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With professional gaming on the rise and its push to become a legitimate sport, even seeing (controversial) recognition from ESPN in recent weeks, one would expect there to be changes incoming. One such change is the initiative, sparked by the ESL, to begin drug testing its participants to ensure a fair competitive landscape for all pro gamers. It may sound ridiculous at first (because it IS a little strange) but, when you find out which drug has been arguably abused and the performer’s attitudes about it, you will likely find yourself agreeing with the initiative. 


Adderall, a big-brand prescription drug derived from amphetamines, has become their go-to drug for boosting performance. Meant for sufferers of things like ADD and ADHD, it’s allegedly being used in competitive gaming to boost concentration and reaction times.

Kory Friesen, in an alarmingly arrogant statement in a recent interview, admitted to using the drug and had this to say:

“I don’t even care. We were all on Adderall. I don’t even give a fuck. It was pretty obvious if you listened to the comms. People can hate it or whatever.”

Kind of an arrogant prick thing to say and, since it has gained the attention it has for him and his teammates, I’m sure he’s taken quite the beating for running his mouth like that. Still, in order to maintain a fair competition, all players must go under the same regulation and tests.

To combat this issue, ESL has teamed with a couple prominent European anti-drug sports groups, the NADA (National Anti Doping Agentur) and the WADA (World Anti Doping Agency). The two teams will be helping to develop and enforce the drug testing program worldwide.

IEM San Jose 2014

IEM San Jose 2014

What do you think? Is it stupid that they will have to be tested for these drugs now? Will it harm the eSports community and the energy level at its events? Or do you agree that it’s all in good faith and fairness? Be a part of the conversation in the comments section, and check out the press release below for addition details:

The popularity and visibility of esports has grown exponentially in recent years, but this combined with the increasing size of prize pools has also made the temptation of rule-breaking even greater.

As the world’s largest and oldest esports organization, ESL has an ongoing commitment to safeguarding both the integrity of our competitions and that of esports as a whole – we wish to ensure we can provide a fair playing field for all participating players.

With this in mind, today we are announcing the beginning of the steps we’ll be taking as an organization in order to determine enforce guidelines and rules surrounding the use of performance enhancing drugs (PEDs) at ESL events.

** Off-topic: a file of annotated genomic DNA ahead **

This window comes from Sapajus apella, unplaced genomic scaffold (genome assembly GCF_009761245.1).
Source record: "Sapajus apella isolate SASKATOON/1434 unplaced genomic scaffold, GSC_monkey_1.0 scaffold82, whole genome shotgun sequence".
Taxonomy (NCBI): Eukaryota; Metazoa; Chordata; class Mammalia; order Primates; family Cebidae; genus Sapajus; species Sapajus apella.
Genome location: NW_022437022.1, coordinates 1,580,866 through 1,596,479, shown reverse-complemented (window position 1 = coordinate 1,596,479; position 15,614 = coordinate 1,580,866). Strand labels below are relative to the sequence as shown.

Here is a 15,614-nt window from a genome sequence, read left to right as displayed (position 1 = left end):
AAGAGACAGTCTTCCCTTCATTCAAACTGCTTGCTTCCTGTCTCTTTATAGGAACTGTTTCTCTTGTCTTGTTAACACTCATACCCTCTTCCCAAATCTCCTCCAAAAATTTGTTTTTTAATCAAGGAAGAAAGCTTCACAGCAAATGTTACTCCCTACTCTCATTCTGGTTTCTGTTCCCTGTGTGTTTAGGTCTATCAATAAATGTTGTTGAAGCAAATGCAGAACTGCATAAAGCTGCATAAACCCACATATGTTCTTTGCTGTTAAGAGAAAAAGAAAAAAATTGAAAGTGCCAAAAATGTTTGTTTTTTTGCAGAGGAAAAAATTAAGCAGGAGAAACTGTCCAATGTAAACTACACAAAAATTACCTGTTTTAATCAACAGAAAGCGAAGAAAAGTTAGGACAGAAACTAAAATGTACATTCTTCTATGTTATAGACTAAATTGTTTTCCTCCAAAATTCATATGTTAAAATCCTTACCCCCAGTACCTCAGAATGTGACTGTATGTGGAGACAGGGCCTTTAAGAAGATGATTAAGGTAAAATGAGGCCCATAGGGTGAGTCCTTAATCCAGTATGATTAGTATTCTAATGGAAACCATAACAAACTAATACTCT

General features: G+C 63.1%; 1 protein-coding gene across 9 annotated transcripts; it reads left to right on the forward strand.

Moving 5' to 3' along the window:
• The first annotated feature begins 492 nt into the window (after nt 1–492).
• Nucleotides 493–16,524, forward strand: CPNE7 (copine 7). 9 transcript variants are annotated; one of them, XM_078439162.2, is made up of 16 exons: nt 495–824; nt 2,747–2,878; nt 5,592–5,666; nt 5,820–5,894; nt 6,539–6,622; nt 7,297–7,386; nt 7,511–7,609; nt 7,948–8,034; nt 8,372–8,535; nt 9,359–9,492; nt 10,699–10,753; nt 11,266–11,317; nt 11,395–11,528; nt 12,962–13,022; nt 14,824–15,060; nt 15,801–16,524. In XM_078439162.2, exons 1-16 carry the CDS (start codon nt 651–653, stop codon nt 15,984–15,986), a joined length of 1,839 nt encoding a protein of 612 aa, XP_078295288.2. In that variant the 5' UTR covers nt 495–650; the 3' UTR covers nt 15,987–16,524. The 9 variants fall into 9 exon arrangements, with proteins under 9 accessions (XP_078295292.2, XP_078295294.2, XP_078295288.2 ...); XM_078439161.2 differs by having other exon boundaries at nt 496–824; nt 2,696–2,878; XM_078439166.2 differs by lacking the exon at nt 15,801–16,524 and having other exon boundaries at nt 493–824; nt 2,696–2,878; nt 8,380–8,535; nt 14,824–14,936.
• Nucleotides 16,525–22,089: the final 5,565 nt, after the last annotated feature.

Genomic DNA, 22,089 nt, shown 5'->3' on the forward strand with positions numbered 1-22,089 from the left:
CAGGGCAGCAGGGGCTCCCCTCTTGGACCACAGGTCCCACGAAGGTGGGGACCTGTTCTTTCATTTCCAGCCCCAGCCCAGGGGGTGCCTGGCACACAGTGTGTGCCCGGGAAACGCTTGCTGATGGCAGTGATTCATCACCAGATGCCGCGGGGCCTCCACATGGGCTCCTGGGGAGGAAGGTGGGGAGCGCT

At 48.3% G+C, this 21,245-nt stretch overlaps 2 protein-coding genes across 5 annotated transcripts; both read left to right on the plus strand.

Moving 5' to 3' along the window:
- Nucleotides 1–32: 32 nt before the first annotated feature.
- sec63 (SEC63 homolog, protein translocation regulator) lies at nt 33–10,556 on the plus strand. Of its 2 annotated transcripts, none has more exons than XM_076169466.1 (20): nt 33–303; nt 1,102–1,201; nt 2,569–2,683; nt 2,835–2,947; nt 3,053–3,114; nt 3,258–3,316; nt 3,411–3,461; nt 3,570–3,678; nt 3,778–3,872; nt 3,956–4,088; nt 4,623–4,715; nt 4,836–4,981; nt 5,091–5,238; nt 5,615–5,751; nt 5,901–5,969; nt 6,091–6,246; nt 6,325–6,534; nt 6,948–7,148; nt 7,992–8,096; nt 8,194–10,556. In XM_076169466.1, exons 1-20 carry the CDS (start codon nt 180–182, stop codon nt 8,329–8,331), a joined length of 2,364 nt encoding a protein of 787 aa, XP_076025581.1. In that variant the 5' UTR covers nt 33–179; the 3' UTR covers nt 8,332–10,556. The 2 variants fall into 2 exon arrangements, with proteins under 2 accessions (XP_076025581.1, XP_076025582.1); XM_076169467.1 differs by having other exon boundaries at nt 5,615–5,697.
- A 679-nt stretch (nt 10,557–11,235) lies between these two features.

Joining forces

In order to maintain the spirit of fair play within esports, ESL has partnered with NADA (the Nationale Anti Doping Agentur, which is headquartered in Bonn, Germany) to help create an anti-PED policy that is fair, feasible and conclusive while also respecting the privacy of players. ESL will also be meeting with WADA (the World Anti Doping Agency, based in Montreal, Canada) so they can be actively involved in the making, enforcing and dissemination of this policy to additional regions such as the US, Asia and Australia.

The expertise of NADA and WADA will help ESL to produce a PED prevention program that will encompass all players participating in competitions organized, hosted or produced by ESL. This program will help ensure that all players are provided with the information and structural support they need to help them manage the physical and emotional pressure of professional gaming.

Taking action

In the meantime, we will taking immediate action to ensure that ESL’s company values of exemplary sportsmanship and integrity are maintained. As such, we will be administering the first PED skin tests at ESL One Cologne this August, with a view to performing these tests at every Intel Extreme MastersESL One and ESL ESEA Pro League event thereafter as soon as the official PED policy is established and tournament rules updated accordingly.

We will remain proactive in ensuring all professional players and organizations involved in ESL competitions will be kept informed of the initiative’s progress. Updates on changes to tournament rules including the list of banned substances, methods of testing and potential disciplinary actions for players caught using PEDs and/or admitting to having used them will be provided to players via their respective team managers and/or owners.

Category: Nerd Culture

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